A national, multicenter, non-interventional, observational study on treatment patterns in patients with metastatic renal cell carcinoma in Turkey – NOTES study
Authors Yalcin Ş, Yildiz R, Dane F, Karaoğlu A, Öksüzoğlu B, Özyilkan Ö, Sevinç A, Özdemir F, Turna H, Uslu R, Ulay E
Received 11 August 2017
Accepted for publication 16 December 2017
Published 5 March 2018 Volume 2018:11 Pages 1223—1228
Checked for plagiarism Yes
Review by Single-blind
Peer reviewers approved by Dr Akshita Wason
Peer reviewer comments 3
Editor who approved publication: Dr Ingrid Espinoza
Şuayib Yalçın,1 Ramazan Yildiz,2 Faysal Dane,3 Aziz Karaoğlu,4 Berna Öksüzoğlu,5 Özgür Özyılkan,6 Alper Sevinç,7 Feyyaz Özdemir,8 Hande Turna,9 Rüçhan Uslu,10 Esat Ulay11
1Hacettepe University, Department of Medical Oncology, Ankara, Turkey; 2Gazi University, Department of Medical Oncology, Ankara, Turkey; 3Marmara University, Department of Medical Oncology, İstanbul, Turkey; 4Dokuz Eylül University, Department of Medical Oncology, İzmir, Turkey; 5Ankara Oncology Hospital, Clinic of Medical Oncology, Ankara, Turkey; 6Başkent University, Department of Medical Oncology, Ankara, Turkey; 7Medical Park Gaziantep Hospital, Medical Oncology Unit, Gaziantep, Turkey; 8Karadeniz Technical University, Department of Medical Oncology, Trabzon, Turkey; 9İstanbul University, Department of Medical Oncology, İstanbul, Turkey; 10Ege University, Department of Medical Oncology, İzmir, Turkey; 11Novartis Oncology, İstanbul, Turkey
Introduction: The introduction of targeted therapies in renal cell carcinoma has significantly improved its prognosis and treatment outcomes in recent years. Such treatment options are targeted therapies of the vascular endothelial growth factor (VEGF) pathway and the mammalian target of the rapamycin pathway. With the use of tyrosine kinase inhibitors (TKIs) and mammalian target of the rapamycin inhibitors, overall survival has increased up to 2 years. In Turkey, due to applicable reimbursement conditions for patients with metastatic renal cell carcinoma (mRCC), interferon use is mandated as a first-line treatment, thus providing information on the use of everolimus only after initial interferon and second-line VEGF-targeted treatments such as VEGF-TKI.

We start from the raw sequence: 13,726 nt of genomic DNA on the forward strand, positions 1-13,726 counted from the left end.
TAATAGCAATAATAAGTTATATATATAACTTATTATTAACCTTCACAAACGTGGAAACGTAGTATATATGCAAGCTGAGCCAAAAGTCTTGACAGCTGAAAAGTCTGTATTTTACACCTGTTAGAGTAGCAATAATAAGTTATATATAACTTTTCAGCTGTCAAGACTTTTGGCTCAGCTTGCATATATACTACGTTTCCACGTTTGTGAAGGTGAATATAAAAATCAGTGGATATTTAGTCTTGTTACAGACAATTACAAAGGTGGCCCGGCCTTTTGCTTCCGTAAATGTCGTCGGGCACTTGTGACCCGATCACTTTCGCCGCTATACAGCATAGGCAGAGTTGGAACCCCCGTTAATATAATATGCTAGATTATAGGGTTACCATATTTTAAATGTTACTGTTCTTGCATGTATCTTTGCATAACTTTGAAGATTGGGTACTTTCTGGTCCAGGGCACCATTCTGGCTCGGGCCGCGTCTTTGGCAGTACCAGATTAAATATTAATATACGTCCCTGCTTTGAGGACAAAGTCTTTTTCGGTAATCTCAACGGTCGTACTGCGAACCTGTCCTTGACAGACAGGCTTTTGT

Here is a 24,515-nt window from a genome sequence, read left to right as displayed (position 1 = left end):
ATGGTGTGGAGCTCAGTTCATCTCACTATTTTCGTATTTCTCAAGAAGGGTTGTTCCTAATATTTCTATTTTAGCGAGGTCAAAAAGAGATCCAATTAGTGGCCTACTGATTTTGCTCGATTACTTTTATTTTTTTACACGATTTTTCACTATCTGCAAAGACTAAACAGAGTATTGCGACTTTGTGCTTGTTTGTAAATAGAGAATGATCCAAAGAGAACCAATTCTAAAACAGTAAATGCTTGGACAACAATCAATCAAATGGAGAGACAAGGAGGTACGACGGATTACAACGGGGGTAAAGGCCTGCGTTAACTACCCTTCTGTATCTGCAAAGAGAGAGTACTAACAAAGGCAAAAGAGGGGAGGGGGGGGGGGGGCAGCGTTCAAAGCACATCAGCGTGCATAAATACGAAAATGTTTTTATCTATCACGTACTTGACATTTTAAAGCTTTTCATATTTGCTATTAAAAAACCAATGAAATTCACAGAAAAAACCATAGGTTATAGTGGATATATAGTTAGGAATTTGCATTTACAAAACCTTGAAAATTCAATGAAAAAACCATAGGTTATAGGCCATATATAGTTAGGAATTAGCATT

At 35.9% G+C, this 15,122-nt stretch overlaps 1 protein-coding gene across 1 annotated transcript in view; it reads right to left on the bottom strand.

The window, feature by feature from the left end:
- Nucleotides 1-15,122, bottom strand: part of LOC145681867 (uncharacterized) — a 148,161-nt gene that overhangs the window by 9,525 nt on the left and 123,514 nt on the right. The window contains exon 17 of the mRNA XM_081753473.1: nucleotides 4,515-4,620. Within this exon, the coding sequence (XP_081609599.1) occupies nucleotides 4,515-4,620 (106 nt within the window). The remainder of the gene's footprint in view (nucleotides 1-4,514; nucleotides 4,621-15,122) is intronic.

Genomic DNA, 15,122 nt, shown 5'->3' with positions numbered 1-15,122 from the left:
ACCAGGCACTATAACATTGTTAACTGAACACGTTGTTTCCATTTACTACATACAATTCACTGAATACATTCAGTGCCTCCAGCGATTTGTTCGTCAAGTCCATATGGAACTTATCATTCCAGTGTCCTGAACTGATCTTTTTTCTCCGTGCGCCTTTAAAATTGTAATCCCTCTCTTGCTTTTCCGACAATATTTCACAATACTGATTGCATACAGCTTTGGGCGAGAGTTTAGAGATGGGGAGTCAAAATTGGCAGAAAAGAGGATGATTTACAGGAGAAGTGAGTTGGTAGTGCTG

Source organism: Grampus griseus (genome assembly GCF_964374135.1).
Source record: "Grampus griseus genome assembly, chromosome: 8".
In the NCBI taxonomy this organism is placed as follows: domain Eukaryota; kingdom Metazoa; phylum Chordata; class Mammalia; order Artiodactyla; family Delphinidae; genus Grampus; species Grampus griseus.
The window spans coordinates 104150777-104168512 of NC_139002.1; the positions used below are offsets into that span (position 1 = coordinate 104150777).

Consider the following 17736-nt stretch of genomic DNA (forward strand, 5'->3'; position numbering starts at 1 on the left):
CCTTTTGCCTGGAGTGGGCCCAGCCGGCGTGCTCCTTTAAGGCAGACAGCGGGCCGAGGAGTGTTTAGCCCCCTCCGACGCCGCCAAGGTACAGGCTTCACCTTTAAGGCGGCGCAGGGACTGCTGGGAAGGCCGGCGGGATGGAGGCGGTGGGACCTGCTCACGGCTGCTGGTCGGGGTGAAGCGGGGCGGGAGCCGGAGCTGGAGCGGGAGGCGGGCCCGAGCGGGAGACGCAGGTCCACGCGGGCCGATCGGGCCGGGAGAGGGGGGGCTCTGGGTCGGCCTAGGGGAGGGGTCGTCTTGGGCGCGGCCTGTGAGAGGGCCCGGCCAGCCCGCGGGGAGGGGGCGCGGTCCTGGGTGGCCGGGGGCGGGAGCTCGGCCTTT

Patients and methods: To provide a first real-life data set in Turkey, we conducted a prospective, non-interventional, observational study and assessed the efficacy and safety of everolimus after two lines of treatment including interferon. A total of 100 patients with histologically confirmed mRCC were enrolled in the study from 11 centers between June 2012 and March 2014 (70 males and 30 females). Efficacy was assessed on the basis of progression-free survival and overall survival; safety of everolimus was assessed on the basis of adverse event occurrence.
Results: The study results showed that the median progression-free survival with everolimus treatment was 8.1 months (95% CI: 5.1–11.1) and the median overall survival was 17.6 months (95% CI: 10.1–25.1), thus indicating a better overall response based on survival durations than those from the randomized Phase III REnal Cell cancer treatment with Oral RAD001 given Daily study results (4.9 and 14.8 months, respectively).
Conclusion: The study showed that everolimus treatment is a safe and effective treatment option in the treatment of mRCC after VEGF-TKI, with an acceptable safety and tolerability profile in real-life settings.
Keywords: metastatic renal cell carcinoma, mTOR inhibitors, everolimus, observational study, real-life setting, treatment patterns
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